The FIFA World Cup starts tomorrow, which means global workplace productivity is about to nosedive for a month. Soccer is a religion in much of the world, and in this multicultural city, passions will be running high wherever fans gather to celebrate, commiserate, and hurl creative obscenities in foreign languages.
The New York Times has put out a map of the best places to watch the games based on which team you’re supporting. We cross referenced that list with FiveThirtyEight’s predictions for which squads are most likely to win the tournament, and came up with these essential viewing spots.
First match: Thursday June 12 at 4pm (Eastern), against Croatia
Where to watch: Williamsburg’s colorful Miss Favela is modeled after a Brazilian botequim (a neighborhood watering hole), and often has live samba music and dancers. You’d be wise to make a reservation as the place is regularly packed.
First match: Monday June 16 at 12pm, against Portugal
Where to watch: Loreley on the Lower East Side will be screening the games in their outdoor biergarten, so you can catch some rays while hoisting a liter stein of German brew, and rooting for Miroslav Klose to break Ronaldo’s record of 15 World Cup goals.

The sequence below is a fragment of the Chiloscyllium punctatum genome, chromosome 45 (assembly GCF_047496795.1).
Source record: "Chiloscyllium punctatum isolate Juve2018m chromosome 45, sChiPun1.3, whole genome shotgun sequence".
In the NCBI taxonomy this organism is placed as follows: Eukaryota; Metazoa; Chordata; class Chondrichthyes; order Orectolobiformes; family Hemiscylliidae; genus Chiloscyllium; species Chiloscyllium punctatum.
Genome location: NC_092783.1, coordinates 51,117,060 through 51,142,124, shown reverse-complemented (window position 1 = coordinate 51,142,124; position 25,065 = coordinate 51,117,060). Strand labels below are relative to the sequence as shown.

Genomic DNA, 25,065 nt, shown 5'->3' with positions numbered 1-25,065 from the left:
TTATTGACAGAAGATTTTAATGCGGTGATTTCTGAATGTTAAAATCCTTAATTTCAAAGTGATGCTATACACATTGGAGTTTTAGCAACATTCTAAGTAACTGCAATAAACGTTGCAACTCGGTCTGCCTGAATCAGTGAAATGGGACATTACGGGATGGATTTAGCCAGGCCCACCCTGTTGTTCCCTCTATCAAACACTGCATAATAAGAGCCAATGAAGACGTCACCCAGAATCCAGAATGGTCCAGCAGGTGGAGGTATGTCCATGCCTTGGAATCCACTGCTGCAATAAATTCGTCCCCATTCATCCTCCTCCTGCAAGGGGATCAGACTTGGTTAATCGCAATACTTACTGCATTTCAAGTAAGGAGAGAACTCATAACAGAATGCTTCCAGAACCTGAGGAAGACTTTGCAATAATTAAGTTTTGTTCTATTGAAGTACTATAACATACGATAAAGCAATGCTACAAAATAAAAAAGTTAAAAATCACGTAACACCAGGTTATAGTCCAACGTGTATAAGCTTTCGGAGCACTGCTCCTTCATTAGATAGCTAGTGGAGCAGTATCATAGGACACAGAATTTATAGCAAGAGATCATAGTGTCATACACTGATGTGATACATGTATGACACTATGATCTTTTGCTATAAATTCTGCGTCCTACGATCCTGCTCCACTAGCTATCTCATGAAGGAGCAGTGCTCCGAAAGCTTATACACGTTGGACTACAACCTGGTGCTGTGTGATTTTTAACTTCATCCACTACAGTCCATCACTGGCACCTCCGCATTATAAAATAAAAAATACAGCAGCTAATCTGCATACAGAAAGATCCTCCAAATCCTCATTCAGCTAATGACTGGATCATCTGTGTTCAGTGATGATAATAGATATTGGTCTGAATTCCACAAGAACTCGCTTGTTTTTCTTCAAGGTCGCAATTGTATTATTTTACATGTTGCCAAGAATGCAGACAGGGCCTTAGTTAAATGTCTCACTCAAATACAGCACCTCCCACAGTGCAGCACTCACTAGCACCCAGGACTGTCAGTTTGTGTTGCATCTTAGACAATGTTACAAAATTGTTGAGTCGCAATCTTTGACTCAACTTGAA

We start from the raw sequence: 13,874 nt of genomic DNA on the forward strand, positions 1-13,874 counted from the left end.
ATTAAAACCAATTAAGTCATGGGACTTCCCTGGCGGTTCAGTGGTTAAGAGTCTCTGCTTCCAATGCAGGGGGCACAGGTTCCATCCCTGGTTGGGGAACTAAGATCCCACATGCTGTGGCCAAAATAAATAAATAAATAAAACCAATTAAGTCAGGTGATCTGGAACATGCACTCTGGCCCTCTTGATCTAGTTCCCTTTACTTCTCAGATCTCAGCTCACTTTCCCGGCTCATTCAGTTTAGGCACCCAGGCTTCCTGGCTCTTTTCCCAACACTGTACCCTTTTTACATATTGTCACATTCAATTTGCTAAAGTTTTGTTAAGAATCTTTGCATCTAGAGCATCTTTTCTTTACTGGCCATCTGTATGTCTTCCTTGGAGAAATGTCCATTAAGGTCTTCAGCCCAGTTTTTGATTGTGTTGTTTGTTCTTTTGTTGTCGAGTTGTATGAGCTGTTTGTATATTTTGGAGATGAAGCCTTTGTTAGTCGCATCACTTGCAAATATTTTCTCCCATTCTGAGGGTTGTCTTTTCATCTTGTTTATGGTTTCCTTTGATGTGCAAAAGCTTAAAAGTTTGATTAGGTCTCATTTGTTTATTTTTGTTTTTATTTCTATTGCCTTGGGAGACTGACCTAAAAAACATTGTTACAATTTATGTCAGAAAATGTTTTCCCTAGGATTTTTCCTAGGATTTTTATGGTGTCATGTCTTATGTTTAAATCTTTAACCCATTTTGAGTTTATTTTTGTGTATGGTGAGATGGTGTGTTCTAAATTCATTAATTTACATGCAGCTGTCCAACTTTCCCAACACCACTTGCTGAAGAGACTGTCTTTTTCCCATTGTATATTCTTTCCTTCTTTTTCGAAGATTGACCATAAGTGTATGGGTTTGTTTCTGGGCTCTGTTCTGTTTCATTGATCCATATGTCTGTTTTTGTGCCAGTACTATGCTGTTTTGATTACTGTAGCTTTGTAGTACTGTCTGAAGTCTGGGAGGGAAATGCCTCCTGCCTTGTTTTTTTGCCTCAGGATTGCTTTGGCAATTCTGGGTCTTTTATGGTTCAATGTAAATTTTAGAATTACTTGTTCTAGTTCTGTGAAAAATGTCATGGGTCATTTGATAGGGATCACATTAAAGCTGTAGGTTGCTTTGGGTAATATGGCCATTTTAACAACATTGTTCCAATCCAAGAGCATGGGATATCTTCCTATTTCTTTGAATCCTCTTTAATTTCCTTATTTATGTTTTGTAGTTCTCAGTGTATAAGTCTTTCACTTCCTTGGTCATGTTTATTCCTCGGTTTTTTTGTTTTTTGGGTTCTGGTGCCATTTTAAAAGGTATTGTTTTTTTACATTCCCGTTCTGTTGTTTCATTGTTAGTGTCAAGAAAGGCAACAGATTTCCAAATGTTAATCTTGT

First match: Sunday June 15 at 6pm, against Bosnia and Herzegovina
Where to watch: Walter Coni, the owner of Boca Juniors Restaurant in Elmhurst, loves the beautiful game so much he named his steakhouse after a Buenos Aires soccer club. Come hungry and without your vegetarian friends.
First match: Friday June 13 at 3pm, against the Netherlands
Where to watch: Wake up nice and early to claim a barstool at Donostia, a diminutive pintxos (Basque-style tapas) and wine bar in the East Village. A word to the wise: The World Cup might be one of the only times you can refer to a Basque person as Spanish without offending them, but we still wouldn’t try it.
First match: Friday June 13 at 6pm, against Australia
Where to watch: Fancy it ain’t, but Astoria’s San Antonio Bakery 2 is nothing if not authentic. Try the completo, a classic Chilean hot dog piled with tomato, avocado, mayo and sauerkraut that comes in its own special stand, leaving your hands free for maximum gesticulatory expression.
[via the New York Times]